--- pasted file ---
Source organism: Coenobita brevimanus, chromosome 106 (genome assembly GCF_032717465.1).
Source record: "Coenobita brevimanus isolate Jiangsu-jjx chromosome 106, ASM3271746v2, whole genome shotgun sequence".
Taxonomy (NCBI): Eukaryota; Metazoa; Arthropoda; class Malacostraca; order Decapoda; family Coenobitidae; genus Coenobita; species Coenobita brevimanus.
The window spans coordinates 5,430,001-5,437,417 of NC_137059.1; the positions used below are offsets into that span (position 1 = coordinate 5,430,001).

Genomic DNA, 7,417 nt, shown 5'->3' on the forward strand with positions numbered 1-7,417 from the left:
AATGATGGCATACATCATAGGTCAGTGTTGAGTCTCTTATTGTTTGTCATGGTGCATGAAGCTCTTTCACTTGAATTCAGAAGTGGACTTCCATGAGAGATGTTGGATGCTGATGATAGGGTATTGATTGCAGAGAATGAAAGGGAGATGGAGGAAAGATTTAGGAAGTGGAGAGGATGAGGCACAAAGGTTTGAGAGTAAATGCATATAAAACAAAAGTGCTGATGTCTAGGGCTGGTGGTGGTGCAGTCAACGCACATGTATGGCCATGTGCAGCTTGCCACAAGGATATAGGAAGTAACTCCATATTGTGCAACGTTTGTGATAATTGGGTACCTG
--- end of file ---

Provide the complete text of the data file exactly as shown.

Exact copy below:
Source organism: Coenobita brevimanus, chromosome 106 (genome assembly GCF_032717465.1).
Source record: "Coenobita brevimanus isolate Jiangsu-jjx chromosome 106, ASM3271746v2, whole genome shotgun sequence".
Taxonomy (NCBI): Eukaryota; Metazoa; Arthropoda; class Malacostraca; order Decapoda; family Coenobitidae; genus Coenobita; species Coenobita brevimanus.
The window spans coordinates 5,430,001-5,437,417 of NC_137059.1; the positions used below are offsets into that span (position 1 = coordinate 5,430,001).

Genomic DNA, 7,417 nt, shown 5'->3' on the forward strand with positions numbered 1-7,417 from the left:
AATGATGGCATACATCATAGGTCAGTGTTGAGTCTCTTATTGTTTGTCATGGTGCATGAAGCTCTTTCACTTGAATTCAGAAGTGGACTTCCATGAGAGATGTTGGATGCTGATGATAGGGTATTGATTGCAGAGAATGAAAGGGAGATGGAGGAAAGATTTAGGAAGTGGAGAGGATGAGGCACAAAGGTTTGAGAGTAAATGCATATAAAACAAAAGTGCTGATGTCTAGGGCTGGTGGTGGTGCAGTCAACGCACATGTATGGCCATGTGCAGCTTGCCACAAGGATATAGGAAGTAACTCCATATTGTGCAACGTTTGTGATAATTGGGTACCTG